“My job is to understand what we are doing right now and to navigate this period of political change we are seeing, not only with a general election coming up and any Budget that will be coming in the new year.”
Consumers finding confidence
Speaking to MA in December, Oakman Inns’ CEO Peter Borg- Neal predicted pubgoers would be more confident with a “clear direction of travel” over Brexit.
“We have maintained our corporate momentum despite an unhelpful environment with the uncertainty around Brexit impacting both consumer and investor confidence,” he explained.
“We believe that the post-election period will bring some momentum into the economy and we expect the new Government will keep its promises with respect to a root-and-branch reform of business rates.”
Line drawn under uncertainty
Discussing the result of the December general election, UKHospitality chief executive Kate Nicholls said: “A majority means we begin to draw a line under the uncertainty we have felt over the past few years.
“The priority for this Government will be to secure the best Brexit possible and the sooner it does that, the sooner it needs to fulfil its election promises to business.
“We want to see the promised reduction in business rates delivered at the earliest opportunity. The new Government must also support business in delivering employment and an increase in skills and opportunities across the board.”
Leaving a ‘no brainer’
“Businesses are always subject to the ups and downs of the economy, in or out of the EU,” JD Wetherspoon chairman Tim Martin said.
“That said, Brexit offers great opportunity. The EU is highly protectionist, imposing tariffs on about 13,000 non-EU imports. The UK Government can end these tariffs and reduce buying prices for many products pubs and the public buy including rice, coffee, oranges, and children’s clothes and shoes.
“There will be no loss of Government tax revenue since the tariff income is currently collected by the UK Government and sent to Brussels. The UK can also regain control of fishing, giving an important financial and morale boost to coastal communities. We will also end contributions to the EU cutting taxes or boosting spending in the UK with the money saved.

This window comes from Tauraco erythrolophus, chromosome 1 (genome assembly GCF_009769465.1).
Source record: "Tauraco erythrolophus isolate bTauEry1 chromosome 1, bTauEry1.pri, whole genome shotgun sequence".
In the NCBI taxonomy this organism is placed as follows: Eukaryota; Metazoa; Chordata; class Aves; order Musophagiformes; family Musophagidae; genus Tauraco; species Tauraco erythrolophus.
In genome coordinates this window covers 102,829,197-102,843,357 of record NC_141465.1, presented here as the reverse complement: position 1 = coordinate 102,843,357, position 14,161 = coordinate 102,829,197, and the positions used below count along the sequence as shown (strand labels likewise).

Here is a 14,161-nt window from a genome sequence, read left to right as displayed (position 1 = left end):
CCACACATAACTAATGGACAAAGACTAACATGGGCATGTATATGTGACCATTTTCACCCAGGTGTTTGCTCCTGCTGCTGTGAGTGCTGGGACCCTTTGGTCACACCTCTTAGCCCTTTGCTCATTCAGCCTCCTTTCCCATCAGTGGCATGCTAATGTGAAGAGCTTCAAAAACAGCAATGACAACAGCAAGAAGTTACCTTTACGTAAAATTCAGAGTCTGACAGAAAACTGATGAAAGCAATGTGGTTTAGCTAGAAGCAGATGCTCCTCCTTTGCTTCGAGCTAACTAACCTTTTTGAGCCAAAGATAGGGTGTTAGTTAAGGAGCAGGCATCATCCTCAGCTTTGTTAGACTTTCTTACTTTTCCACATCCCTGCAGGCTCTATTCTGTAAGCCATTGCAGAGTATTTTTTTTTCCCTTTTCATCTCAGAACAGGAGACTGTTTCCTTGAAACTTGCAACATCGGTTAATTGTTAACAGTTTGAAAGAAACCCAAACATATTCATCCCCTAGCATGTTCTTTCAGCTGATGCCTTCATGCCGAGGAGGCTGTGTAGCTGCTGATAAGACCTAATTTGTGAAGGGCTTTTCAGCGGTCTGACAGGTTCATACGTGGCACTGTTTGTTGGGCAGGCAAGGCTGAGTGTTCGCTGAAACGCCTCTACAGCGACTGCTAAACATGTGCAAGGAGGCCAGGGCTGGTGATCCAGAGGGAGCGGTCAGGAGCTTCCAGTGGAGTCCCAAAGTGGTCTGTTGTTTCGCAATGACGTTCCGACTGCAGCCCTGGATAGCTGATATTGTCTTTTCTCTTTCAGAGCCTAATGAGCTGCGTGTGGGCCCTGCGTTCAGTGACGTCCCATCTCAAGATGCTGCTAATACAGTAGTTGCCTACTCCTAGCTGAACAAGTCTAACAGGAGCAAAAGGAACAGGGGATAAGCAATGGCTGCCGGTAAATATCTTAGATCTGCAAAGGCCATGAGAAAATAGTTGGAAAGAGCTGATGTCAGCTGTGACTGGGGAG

“Above all, we can increase democracy, the biggest predictor of economic success. In the past 100 years, an increase in freedom and democracy has always coincided with economic progress. Look at Japan, South Korea and Singapore, for example, once they became democratic.
“The EU is becoming increasingly undemocratic with unelected presidents, a court (the European Court of Justice) which isn’t subject to democratic control and MEPs who can’t initiate legislation.
“The EU has also created a currency that isn’t backed by a government, creating economic chaos in southern Europe – Greece has been devastated and even Italy has had no growth to speak of for 20 years.
“Publicans are understandably worried about excessive controls on immigration and I agree – but two thirds of immigrants last year came from outside the EU – and we need a sensible policy for EU immigrants too. I will campaign for a liberal policy as we have for immigration from Ireland.
“In the round though, democracy works and leaving the chaotic and undemocratic EU is a no-brainer.”